Cross-reactivity studies and predictive modeling of "Bath Salts" and other amphetamine-type stimulants with amphetamine screening immunoassays.Clin Toxicol (Phila) 2013; 51(2):83-91CT
The increasing abuse of amphetamine-like compounds presents a challenge for clinicians and clinical laboratories. Although these compounds may be identified by mass spectrometry-based assays, most clinical laboratories use amphetamine immunoassays that have unknown cross-reactivity with novel amphetamine-like drugs. To date, there has been a little systematic study of amphetamine immunoassay cross-reactivity with structurally diverse amphetamine-like drugs or of computational tools to predict cross-reactivity.
Cross-reactivities of 42 amphetamines and amphetamine-like drugs with three amphetamines screening immunoassays (AxSYM(®) Amphetamine/Methamphetamine II, CEDIA(®) amphetamine/Ecstasy, and EMIT(®) II Plus Amphetamines) were determined. Two- and three-dimensional molecular similarity and modeling approaches were evaluated for the ability to predict cross-reactivity using receiver-operator characteristic curve analysis.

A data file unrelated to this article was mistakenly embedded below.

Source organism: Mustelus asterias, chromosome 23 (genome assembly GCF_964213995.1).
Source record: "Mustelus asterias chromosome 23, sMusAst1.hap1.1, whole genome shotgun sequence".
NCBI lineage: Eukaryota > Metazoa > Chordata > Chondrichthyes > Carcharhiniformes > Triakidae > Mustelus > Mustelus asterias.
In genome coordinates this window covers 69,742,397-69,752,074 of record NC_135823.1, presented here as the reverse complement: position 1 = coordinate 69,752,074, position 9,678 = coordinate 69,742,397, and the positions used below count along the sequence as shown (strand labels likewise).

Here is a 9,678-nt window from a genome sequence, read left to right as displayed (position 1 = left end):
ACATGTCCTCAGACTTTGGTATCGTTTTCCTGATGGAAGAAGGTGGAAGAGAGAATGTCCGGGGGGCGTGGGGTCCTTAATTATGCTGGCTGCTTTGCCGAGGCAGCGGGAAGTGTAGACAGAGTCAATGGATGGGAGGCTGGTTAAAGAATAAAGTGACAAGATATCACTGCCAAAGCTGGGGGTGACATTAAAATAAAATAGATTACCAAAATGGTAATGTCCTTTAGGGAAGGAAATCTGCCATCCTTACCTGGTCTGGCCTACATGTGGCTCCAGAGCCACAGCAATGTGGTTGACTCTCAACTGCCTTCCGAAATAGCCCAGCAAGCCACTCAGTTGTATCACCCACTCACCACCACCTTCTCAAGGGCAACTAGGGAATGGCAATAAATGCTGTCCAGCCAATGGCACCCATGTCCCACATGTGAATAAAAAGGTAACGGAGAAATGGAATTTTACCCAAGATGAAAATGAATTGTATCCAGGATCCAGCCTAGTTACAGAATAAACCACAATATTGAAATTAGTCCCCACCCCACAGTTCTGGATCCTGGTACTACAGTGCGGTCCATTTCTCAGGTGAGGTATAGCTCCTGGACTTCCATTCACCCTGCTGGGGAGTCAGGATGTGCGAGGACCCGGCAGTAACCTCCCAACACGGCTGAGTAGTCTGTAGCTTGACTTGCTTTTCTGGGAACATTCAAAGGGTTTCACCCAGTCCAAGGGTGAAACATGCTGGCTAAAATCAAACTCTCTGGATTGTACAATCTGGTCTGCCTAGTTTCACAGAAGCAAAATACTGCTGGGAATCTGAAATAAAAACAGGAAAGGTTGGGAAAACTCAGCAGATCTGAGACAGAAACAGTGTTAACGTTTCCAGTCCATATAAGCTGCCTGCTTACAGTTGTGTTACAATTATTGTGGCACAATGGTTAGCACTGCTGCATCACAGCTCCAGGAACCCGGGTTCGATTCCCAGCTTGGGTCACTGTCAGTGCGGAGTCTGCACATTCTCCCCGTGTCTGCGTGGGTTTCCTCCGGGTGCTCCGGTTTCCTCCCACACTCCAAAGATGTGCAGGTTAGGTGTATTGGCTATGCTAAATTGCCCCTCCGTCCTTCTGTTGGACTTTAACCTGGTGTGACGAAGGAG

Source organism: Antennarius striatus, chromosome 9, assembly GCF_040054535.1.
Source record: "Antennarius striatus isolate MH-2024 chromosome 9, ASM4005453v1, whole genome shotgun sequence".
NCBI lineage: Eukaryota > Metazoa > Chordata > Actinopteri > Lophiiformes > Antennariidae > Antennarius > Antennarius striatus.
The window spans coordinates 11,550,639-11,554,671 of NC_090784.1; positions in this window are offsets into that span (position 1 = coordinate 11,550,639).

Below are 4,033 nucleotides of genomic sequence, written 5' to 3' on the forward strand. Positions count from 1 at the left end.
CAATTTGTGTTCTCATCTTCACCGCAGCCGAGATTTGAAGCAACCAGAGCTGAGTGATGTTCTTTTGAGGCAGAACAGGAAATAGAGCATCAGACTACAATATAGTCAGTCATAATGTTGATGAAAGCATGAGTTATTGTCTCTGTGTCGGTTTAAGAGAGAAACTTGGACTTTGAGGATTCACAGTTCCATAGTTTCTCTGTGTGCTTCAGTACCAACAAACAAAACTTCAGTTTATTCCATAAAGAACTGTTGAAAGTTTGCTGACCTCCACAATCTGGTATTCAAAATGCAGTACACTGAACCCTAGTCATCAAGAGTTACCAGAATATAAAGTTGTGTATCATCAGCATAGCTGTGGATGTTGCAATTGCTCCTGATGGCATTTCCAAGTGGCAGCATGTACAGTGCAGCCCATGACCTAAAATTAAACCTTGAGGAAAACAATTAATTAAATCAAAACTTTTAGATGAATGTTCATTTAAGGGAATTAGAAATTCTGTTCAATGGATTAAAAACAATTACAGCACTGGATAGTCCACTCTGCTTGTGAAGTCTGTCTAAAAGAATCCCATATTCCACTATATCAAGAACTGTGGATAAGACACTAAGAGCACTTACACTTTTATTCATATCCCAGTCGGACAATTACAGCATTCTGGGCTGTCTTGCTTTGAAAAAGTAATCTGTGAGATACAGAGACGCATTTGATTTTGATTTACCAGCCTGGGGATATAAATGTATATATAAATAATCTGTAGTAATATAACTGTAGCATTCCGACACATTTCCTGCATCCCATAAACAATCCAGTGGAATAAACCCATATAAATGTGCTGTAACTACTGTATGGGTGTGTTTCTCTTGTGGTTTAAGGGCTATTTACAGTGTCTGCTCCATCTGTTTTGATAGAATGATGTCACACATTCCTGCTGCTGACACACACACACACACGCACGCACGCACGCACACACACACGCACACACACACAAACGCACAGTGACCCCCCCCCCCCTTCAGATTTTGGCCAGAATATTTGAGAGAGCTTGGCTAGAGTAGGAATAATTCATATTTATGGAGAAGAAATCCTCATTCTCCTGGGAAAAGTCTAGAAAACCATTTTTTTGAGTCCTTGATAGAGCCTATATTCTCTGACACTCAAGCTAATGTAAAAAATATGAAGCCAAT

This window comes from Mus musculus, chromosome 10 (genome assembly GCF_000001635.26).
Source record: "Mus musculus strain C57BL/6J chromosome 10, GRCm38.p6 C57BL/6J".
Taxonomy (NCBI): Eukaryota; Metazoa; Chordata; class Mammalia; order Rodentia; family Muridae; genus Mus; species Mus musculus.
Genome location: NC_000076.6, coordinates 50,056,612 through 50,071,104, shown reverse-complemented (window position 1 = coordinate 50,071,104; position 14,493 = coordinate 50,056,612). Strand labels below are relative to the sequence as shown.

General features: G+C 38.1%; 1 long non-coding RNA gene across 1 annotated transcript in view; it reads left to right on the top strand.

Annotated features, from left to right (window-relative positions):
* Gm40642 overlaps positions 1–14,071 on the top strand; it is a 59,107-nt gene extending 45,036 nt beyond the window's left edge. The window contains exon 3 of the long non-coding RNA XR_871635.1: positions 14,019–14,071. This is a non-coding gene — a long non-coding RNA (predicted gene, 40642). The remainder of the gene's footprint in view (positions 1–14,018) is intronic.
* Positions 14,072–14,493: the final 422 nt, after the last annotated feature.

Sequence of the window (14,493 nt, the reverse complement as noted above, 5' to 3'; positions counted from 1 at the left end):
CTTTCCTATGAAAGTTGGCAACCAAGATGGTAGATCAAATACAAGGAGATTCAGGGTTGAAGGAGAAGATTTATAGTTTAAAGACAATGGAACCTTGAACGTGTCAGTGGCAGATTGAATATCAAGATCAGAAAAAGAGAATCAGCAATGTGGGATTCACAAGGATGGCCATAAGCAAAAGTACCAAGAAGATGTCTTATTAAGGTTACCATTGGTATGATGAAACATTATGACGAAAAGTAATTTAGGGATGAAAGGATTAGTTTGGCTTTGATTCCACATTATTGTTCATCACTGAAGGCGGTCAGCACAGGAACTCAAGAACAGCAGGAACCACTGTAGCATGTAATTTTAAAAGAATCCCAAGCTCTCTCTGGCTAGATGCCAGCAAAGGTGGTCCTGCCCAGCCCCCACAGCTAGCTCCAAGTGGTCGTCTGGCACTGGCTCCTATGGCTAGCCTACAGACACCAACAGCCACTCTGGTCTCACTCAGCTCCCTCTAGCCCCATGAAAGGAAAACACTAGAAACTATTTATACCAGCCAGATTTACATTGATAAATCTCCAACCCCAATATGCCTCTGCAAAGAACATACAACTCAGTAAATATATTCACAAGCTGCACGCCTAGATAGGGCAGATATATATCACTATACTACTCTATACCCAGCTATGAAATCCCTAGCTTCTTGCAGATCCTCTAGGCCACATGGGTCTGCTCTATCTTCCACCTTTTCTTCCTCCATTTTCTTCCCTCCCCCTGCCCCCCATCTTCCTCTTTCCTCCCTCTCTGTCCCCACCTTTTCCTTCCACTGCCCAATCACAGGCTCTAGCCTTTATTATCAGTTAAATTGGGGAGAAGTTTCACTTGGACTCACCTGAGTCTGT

Overall, 34%-46% of the drugs tested positive on the immunoassay screens using a concentration of 20,000 ng/mL. The three immunoassays showed differential detection of the various classes of amphetamine-like drugs. Only the CEDIA assay detected piperazines well, while only the EMIT assay cross-reacted with the 2C class. All three immunoassays detected 4-substituted amphetamines. For the AxSYM and EMIT assays, two-dimensional molecular similarity methods that combined similarity to amphetamine/methamphetamine and 3,4-methylenedioxymethampetamine most accurately predicted cross-reactivity. For the CEDIA assay, three-dimensional pharmacophore methods performed best in predicting cross-reactivity. Using the best performing models, cross-reactivities of an additional 261 amphetamine-like compounds were predicted.
Existing amphetamines immunoassays unevenly detect amphetamine-like drugs, particularly in the 2C, piperazine, and β-keto classes. Computational similarity methods perform well in predicting cross-reactivity and can help prioritize testing of additional compounds in the future.